The Construct Itself
Of all the artefacts the ancients left littered across the cerulean sands of Vaarn, few are more imposing than the canted bulwark of pale ferrosteel that is known variously as the Great Wall, the Weeping Wall, the Backbone of the Gods, the Titanspine, and the Sacred Impediment. The Wall forms the western boundary of the trackless Vaarnish Interior, an artificial mountain range visible from a months ride away. From a great distance it seems to be a colourless, irregular blockade that roils uneasily in the heat haze, more akin to the fortress-walls of ice that girdle the Urth’s polar regions than any work of human hands. Up close the Wall is more impressive still, a colossal ruin that stands more than four leagues in height, dwarfing even the Lazul Mountain range that embraces its northern limit. The grasping white towers that crown the summit of the edifice reach beyond the stratosphere, although the creatures that roost upon these spires do not need oxygen to survive.
Suffice to say the Wall is large; so vast that it constitutes a biosphere apart from the rest of Vaarn, and there are peoples that dwell within its recesses to whom this construct is a universe unto itself, removed from the cares of those outside. These Wallborn live and die in a vertiginous world of passageways, shafts, vents, chutes, and great ferrosteel canyons built at scale far beyond the imagining of any man, in which their towns and keeps nestle like paper wasp hives in the eaves of an abandoned granary. Many of those born in the highest reaches of the Wall have never touched the ground, and these subjects of the Queen Beyond the Sky would die before they let the blue sands sully their feet. The Wallborn are expert climbers, many lineages having modified their bodies with prehensile tails and extra hands where the feet once were, and they are as confident traversing great heights as the great apes, thinking nothing of rushing across a knotted bridge of cables with a drop of a league or more beneath them.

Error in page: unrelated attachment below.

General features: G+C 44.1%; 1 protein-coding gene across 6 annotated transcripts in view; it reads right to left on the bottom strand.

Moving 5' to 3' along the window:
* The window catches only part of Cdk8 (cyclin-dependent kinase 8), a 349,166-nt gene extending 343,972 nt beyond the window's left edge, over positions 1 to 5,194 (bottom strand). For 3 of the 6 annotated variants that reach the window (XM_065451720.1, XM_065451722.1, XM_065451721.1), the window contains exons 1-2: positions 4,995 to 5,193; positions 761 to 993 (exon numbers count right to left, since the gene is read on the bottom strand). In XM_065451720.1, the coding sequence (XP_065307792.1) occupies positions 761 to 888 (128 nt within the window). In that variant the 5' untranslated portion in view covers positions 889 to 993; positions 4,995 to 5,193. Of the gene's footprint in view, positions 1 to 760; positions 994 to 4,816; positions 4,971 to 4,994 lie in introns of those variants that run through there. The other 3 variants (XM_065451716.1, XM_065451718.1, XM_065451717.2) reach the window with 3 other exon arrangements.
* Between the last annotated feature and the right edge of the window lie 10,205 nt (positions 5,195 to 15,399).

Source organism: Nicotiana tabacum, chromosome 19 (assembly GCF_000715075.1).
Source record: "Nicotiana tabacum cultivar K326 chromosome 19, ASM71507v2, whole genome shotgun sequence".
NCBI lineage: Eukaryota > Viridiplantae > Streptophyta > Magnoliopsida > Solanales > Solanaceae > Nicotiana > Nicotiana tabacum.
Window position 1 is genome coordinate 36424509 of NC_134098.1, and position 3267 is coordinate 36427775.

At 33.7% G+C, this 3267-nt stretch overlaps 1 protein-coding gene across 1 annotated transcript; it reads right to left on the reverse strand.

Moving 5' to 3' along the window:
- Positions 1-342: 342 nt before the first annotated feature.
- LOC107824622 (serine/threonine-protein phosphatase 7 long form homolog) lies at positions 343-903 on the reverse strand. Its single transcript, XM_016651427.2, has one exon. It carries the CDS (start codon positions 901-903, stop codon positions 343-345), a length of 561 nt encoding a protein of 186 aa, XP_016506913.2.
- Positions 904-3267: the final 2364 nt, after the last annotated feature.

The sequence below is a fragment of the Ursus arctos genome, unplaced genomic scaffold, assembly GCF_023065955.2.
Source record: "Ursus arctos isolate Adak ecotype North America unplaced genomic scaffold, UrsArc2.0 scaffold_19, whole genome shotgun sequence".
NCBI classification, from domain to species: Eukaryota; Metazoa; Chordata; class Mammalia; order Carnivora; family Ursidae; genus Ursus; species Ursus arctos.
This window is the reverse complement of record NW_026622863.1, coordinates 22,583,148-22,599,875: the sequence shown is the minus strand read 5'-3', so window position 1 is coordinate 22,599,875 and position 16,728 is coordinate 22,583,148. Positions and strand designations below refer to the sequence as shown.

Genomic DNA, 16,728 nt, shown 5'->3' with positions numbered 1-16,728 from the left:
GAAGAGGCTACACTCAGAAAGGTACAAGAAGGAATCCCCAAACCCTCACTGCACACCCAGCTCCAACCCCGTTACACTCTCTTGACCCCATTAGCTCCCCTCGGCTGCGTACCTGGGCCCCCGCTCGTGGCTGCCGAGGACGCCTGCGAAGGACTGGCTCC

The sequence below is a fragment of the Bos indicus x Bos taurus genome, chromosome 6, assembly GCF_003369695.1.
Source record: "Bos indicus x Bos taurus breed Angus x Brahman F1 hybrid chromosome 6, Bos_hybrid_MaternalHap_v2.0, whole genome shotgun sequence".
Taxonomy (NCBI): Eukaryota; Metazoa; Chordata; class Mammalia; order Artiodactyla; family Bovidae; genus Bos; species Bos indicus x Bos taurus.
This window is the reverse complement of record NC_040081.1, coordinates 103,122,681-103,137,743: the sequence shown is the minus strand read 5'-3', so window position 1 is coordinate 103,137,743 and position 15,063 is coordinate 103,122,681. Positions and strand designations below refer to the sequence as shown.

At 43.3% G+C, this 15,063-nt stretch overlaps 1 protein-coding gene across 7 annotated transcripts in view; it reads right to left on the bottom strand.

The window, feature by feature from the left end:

The purpose the ancients intended for this mighty construct is obscure, although most scholars believe the Great Wall to be a dysfunctional component of one of the Titan AIs, and given the sophistication of the engineering contained within it is difficult to dispute this notion. The Wall has been described as a colossal neural cord, intended to transfer monumental quantities of data between disparate minds. The construct appears to have served a secondary function as a coolant intake, and it is from this purpose that it is able to sustain human populations within its bounds. The Wall draws in water from the Sea of Vaarn, and transforms the liquid into pale ikor – the blood of the Machine Gods. The Wallborn drink deep of this ikor, which is ‘like nectar – it is sweet and fresh and filling, a superior fluid to water in all respects,’ according to Idris Ida-Null, the lost Hegemony Cartographer. The veins which carry this liquid are riddled with leaks and breakages, and ikor runs freely down the interior surfaces of the Wall, in trickles during some parts of the month and in great rushing floods on other days, according to the cyclical operation of the Wall’s pumps. The sites of these ikor weeps are sought after and guarded, just as the oases in the badlands of Vaarn are coveted, for the Wallborn use the ikor to nourish their livestock and irrigate the hanging gardens in which they grow many fruits.